Search between and
BasketGBP GBP
0 items£0.00
Click here to change currency

Ridel Surname Ancestry Results

Our indexes 1000-1999 include entries for the spelling 'ridel'. In the period you have requested, we have the following 35 records (displaying 1 to 10): 

Open Access
Buying all 35 results of this search individually would cost £152.00. But you can have free access to all 35 records for a year, to view, to save and print, for £100. Save £52.00. More...

These sample scans are from the original record. You will get scans of the full pages or articles where the surname you searched for has been found.

Your web browser may prevent the sample windows from opening; in this case please change your browser settings to allow pop-up windows from this site.

Grantees of royal lands and pardons (1155-1158)
The Great Rolls of the Pipe are the central record of the crown compiling returns of income and expenditure from the sheriffs and farmers of the various English counties or shires. This is the oldest series of public records, and the earliest surviving instances of many surnames are found in the Pipe Rolls. The rolls for the 2nd, 3rd and 4th years of the reign of king Henry II are covered by this volume: this is a period for which there are no other general English records, so these rolls give details of many persons and incidents otherwise utterly unknown. Most (but not all) of the entries in which names appear relate to payments for grants of land and pardons. There is a separate return in each year for each shire, the name of the shire being here printed at the top of each page. Wales was still independent, in separate kingdoms, at this period, and is not included, except for 'Herefordshire in Wales'. There is virtually no reference to the palatinates of Chester, Lancaster and Durham, or to Cumberland and Westmoreland in the far northwest.

RIDEL. Cost: £4.00. Add to basket

Sample scan, click to enlarge
Grantees of royal lands and pardons
 (1155-1158)
Grantees of royal lands and pardons (1176-1177)
The Great Rolls of the Pipe are the central record of the crown compiling returns of income and expenditure from the sheriffs and farmers of the various English counties or shires. This is the oldest series of public records, and the earliest surviving instances of many surnames are found in the Pipe Rolls. This is the roll for the 23rd year of the reign of king Henry II, that is, accounting for the year from Michaelmas 1176 to Michaelmas 1177. Most (but not all) of the entries in which names appear relate to payments for grants of land and fines or pardons. The large number of payments of fines for forest transgressions has been interpreted as a form of compounding for pardons by those who had rebelled during the recent years of unrest. There is a separate return in each year for each shire, the name of the shire being here printed at the top of each page. Wales was still independent, in separate kingdoms, at this period, and is not included, except for 'Herefordshire in Wales'.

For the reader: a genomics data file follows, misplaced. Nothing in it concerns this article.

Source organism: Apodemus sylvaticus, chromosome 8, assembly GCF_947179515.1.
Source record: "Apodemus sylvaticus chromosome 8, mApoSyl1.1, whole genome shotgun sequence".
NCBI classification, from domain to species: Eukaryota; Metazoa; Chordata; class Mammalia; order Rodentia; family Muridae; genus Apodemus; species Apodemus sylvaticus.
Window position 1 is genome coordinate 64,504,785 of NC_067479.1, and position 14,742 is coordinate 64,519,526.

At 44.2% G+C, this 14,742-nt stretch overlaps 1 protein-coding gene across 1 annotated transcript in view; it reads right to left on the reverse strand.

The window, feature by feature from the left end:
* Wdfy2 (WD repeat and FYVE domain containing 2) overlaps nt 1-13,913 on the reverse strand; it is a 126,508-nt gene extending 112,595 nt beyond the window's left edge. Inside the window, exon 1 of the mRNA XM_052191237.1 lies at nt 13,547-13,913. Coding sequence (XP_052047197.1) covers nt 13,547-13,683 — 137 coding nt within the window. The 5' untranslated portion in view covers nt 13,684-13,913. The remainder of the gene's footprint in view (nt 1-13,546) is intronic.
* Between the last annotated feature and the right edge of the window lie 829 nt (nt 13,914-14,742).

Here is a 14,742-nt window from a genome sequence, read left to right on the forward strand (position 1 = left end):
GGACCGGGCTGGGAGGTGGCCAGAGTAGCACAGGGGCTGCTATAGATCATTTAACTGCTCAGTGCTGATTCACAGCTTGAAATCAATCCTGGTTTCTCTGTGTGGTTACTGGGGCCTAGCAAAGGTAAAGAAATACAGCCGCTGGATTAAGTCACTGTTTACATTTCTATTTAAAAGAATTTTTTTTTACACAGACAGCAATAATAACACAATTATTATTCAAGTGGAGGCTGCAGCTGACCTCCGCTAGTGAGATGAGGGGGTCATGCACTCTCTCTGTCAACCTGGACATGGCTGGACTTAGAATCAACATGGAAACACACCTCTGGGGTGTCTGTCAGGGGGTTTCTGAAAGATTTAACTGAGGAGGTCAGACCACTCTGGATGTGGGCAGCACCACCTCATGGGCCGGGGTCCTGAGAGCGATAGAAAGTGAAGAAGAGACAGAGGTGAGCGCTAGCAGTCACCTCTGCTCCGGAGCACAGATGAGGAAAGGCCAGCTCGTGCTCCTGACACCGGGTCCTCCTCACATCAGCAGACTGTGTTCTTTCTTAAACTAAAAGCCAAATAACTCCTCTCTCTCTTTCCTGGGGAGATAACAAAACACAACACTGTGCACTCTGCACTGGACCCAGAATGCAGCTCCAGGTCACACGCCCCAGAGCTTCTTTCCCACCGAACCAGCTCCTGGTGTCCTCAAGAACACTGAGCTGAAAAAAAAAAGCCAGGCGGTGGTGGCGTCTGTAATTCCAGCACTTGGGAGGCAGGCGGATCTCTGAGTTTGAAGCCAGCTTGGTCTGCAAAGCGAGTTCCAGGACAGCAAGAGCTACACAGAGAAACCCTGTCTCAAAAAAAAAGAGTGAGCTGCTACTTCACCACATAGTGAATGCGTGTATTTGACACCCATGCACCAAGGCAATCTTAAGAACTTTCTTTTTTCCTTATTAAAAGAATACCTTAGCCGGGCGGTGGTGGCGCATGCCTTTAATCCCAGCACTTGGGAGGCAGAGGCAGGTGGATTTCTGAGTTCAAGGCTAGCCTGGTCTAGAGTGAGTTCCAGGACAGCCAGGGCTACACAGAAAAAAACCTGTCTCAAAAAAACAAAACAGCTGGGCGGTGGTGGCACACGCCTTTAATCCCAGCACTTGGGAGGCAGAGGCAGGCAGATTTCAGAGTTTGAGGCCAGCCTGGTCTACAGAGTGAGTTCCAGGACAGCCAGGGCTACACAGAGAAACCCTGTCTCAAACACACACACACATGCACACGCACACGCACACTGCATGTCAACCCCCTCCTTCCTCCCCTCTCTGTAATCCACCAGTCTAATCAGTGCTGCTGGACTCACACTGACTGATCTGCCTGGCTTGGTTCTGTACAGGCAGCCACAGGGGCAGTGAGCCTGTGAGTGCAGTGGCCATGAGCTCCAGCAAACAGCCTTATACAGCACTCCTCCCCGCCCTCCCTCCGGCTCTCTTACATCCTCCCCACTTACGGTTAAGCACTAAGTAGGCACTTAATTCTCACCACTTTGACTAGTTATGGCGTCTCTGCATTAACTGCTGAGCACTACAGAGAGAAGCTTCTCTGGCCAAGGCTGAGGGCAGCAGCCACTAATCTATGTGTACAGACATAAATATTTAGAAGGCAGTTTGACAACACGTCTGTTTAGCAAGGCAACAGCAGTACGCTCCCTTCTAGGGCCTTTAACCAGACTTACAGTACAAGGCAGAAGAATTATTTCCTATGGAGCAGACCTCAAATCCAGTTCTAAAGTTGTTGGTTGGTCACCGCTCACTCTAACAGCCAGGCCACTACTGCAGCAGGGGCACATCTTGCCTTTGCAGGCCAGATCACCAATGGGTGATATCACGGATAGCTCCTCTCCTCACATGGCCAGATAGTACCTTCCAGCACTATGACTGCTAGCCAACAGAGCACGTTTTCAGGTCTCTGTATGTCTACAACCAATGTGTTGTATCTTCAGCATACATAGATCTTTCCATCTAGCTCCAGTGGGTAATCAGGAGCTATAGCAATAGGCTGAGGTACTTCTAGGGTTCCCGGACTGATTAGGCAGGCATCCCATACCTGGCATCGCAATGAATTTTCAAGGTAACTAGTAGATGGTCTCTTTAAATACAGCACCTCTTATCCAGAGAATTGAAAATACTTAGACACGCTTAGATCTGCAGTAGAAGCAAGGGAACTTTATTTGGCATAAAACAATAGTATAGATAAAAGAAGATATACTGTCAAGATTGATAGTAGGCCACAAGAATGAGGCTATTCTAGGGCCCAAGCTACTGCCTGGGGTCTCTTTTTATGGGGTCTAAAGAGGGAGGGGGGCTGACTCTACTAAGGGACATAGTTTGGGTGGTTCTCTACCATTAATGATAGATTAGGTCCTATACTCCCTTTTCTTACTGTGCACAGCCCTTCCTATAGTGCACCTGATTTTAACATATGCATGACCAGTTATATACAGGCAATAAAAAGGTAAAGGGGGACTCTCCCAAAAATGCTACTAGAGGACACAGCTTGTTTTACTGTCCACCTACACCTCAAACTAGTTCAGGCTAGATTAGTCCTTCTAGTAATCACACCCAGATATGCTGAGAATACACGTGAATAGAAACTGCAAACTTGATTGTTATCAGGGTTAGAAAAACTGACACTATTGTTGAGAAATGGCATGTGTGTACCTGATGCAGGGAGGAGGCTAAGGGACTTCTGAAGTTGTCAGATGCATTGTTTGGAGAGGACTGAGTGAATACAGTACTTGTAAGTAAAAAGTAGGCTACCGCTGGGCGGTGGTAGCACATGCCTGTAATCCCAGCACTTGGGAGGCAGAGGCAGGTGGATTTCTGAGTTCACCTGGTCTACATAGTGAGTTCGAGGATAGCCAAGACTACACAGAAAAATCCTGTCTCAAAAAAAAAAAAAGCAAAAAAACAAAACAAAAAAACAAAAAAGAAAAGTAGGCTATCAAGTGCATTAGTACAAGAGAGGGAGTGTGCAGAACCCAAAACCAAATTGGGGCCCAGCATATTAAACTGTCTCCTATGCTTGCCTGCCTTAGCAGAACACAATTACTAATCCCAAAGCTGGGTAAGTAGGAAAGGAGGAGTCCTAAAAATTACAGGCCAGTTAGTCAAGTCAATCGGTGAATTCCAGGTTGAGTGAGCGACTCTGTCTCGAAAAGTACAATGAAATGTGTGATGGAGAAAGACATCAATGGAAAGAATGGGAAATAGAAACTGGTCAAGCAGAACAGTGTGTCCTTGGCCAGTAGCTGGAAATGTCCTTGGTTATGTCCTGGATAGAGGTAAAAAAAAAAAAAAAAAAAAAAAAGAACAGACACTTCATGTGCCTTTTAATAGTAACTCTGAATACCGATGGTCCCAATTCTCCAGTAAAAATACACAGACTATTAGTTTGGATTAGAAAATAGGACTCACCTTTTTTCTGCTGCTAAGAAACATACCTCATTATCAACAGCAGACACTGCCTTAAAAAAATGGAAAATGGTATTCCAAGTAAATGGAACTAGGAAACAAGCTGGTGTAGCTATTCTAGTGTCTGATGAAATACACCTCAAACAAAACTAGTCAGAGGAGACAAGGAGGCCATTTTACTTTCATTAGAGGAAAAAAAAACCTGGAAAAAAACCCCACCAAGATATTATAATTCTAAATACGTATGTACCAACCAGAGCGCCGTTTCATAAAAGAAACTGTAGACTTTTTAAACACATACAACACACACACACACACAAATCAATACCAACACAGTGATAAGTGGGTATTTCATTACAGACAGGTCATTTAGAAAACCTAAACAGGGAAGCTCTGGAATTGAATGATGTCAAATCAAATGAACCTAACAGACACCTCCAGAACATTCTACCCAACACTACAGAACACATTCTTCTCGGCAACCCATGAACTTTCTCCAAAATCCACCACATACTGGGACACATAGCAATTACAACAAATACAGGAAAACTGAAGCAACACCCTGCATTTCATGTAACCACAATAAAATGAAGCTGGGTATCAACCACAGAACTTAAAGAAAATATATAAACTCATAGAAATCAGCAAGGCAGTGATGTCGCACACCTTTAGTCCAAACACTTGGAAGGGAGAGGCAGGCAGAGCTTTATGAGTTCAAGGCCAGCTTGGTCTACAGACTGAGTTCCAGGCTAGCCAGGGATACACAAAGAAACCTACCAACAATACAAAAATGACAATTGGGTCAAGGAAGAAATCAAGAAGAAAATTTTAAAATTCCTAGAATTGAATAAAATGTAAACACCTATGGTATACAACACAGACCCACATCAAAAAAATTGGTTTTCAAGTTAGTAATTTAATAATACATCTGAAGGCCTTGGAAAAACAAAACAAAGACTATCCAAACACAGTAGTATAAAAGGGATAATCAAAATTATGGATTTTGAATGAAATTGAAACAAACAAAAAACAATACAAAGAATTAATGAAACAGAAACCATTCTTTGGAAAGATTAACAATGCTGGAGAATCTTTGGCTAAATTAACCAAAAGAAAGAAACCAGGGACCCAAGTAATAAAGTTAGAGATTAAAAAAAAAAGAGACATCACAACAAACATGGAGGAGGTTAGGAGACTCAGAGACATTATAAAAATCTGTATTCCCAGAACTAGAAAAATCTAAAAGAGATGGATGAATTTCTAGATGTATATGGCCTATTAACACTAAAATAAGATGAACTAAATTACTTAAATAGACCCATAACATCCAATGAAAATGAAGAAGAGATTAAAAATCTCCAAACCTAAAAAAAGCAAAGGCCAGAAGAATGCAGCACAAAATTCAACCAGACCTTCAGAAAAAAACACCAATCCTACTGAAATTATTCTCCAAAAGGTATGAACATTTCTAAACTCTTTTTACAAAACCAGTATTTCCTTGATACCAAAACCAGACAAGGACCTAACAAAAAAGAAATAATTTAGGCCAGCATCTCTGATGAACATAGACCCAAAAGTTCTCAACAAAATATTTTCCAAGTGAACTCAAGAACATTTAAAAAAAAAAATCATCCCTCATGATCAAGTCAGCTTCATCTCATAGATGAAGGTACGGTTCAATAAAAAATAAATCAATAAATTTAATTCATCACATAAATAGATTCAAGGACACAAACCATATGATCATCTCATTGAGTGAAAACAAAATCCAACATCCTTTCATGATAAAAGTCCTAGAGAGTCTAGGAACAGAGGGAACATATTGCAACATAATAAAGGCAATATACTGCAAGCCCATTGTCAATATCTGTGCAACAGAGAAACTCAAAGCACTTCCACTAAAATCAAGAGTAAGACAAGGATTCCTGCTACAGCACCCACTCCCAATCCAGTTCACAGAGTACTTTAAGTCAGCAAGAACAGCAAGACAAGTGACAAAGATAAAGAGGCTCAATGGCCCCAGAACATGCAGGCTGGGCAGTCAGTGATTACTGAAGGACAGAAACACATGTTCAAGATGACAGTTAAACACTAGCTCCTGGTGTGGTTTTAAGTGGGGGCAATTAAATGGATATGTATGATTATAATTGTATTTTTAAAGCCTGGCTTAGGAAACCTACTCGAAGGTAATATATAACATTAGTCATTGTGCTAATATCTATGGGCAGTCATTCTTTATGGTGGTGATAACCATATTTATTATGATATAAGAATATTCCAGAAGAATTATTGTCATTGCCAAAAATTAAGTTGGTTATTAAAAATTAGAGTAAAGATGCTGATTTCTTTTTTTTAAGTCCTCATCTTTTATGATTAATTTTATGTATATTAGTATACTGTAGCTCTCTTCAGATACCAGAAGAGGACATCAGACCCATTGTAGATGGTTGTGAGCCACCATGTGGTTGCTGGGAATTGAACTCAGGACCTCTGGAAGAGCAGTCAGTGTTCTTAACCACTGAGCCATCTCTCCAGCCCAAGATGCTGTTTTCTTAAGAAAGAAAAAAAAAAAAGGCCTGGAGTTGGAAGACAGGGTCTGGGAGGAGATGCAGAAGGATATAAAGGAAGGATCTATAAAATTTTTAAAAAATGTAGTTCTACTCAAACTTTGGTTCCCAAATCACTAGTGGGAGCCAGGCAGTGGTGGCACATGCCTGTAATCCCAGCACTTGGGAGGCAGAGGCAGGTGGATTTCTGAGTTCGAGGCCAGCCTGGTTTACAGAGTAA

RIDEL. Cost: £4.00. Add to basket

Sample scan, click to enlarge
Grantees of royal lands and pardons
 (1176-1177)
Donzels, damsels and widows in eastern England (1185)
The Rotuli de Dominabus et Pueris et Puellis de Donatione Regis contain abstracts of inquisitions taken in the 31st year of king Henry II in Lincolnshire, Northamptonshire, Bedfordshire, Buckinghamshire, Rutland, Huntingdonshire, Norfolk, Suffolk, Hertfordshire, Essex, Cambridgeshire and Middlesex, taken by Hugh de Morewich, Ralph Murdac, William Vavassur and master Thomas de Hesseburn, justices in eyre, for the purpose of ascertaining the wardships, reliefs and other profits due to the king from widows and orphans of his tenants in capite (in chief); minutely describing their ages and heirship, their lands, the value of them, the beasts upon them, and the additional quantity necessary to complete the stock. The text of the rolls survived in a 17th-century copy, Harleian MS 624 in the British Museum, and this was edited and published by Stacey Grimaldi in 1830.

RIDEL. Cost: £4.00. Add to basket

Sample scan, click to enlarge
Donzels, damsels and widows in eastern England
 (1185)
Pipe Rolls: Lancaster (1189-1190)
The Great Rolls of the Pipe contain returns of income and expenditure from the sheriffs and farmers of the various English sheriffdoms, counties or shires and from honors and bishoprics in the hands of the crown. This is the roll for the 1st year of the reign of king Richard I, that is, accounting for the year from Michaelmas 1189 to Michaelmas 1190. Many of the individual surnames that appear are in the accounts of fines &c. levied by justices.

RIDEL. Cost: £4.00. Add to basket

Sample scan, click to enlarge
Pipe Rolls: Lancaster
 (1189-1190)
Pipe Roll (1201-1202)